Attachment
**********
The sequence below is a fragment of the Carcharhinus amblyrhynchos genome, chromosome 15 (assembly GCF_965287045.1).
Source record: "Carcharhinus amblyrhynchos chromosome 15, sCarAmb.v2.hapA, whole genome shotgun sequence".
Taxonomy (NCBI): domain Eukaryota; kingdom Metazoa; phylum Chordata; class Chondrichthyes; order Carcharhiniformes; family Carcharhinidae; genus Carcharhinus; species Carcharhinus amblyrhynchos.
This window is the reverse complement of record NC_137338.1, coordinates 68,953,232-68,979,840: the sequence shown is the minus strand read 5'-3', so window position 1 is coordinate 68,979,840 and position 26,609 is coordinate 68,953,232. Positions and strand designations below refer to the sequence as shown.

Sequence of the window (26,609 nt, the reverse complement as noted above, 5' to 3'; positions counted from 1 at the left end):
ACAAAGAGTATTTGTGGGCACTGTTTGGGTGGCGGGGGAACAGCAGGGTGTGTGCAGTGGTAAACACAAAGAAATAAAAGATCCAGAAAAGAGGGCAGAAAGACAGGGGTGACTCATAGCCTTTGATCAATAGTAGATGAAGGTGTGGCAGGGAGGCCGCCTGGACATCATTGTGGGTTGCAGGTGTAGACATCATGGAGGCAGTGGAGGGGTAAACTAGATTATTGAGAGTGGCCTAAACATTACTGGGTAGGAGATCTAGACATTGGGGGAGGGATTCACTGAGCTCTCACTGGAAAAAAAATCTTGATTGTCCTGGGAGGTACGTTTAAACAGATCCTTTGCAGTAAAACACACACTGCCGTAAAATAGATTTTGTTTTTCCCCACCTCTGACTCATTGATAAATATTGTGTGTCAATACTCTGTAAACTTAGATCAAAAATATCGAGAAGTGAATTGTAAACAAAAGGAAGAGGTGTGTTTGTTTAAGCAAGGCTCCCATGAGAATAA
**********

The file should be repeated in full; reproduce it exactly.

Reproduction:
The sequence below is a fragment of the Carcharhinus amblyrhynchos genome, chromosome 15 (assembly GCF_965287045.1).
Source record: "Carcharhinus amblyrhynchos chromosome 15, sCarAmb.v2.hapA, whole genome shotgun sequence".
Taxonomy (NCBI): domain Eukaryota; kingdom Metazoa; phylum Chordata; class Chondrichthyes; order Carcharhiniformes; family Carcharhinidae; genus Carcharhinus; species Carcharhinus amblyrhynchos.
This window is the reverse complement of record NC_137338.1, coordinates 68,953,232-68,979,840: the sequence shown is the minus strand read 5'-3', so window position 1 is coordinate 68,979,840 and position 26,609 is coordinate 68,953,232. Positions and strand designations below refer to the sequence as shown.

Sequence of the window (26,609 nt, the reverse complement as noted above, 5' to 3'; positions counted from 1 at the left end):
ACAAAGAGTATTTGTGGGCACTGTTTGGGTGGCGGGGGAACAGCAGGGTGTGTGCAGTGGTAAACACAAAGAAATAAAAGATCCAGAAAAGAGGGCAGAAAGACAGGGGTGACTCATAGCCTTTGATCAATAGTAGATGAAGGTGTGGCAGGGAGGCCGCCTGGACATCATTGTGGGTTGCAGGTGTAGACATCATGGAGGCAGTGGAGGGGTAAACTAGATTATTGAGAGTGGCCTAAACATTACTGGGTAGGAGATCTAGACATTGGGGGAGGGATTCACTGAGCTCTCACTGGAAAAAAAATCTTGATTGTCCTGGGAGGTACGTTTAAACAGATCCTTTGCAGTAAAACACACACTGCCGTAAAATAGATTTTGTTTTTCCCCACCTCTGACTCATTGATAAATATTGTGTGTCAATACTCTGTAAACTTAGATCAAAAATATCGAGAAGTGAATTGTAAACAAAAGGAAGAGGTGTGTTTGTTTAAGCAAGGCTCCCATGAGAATAA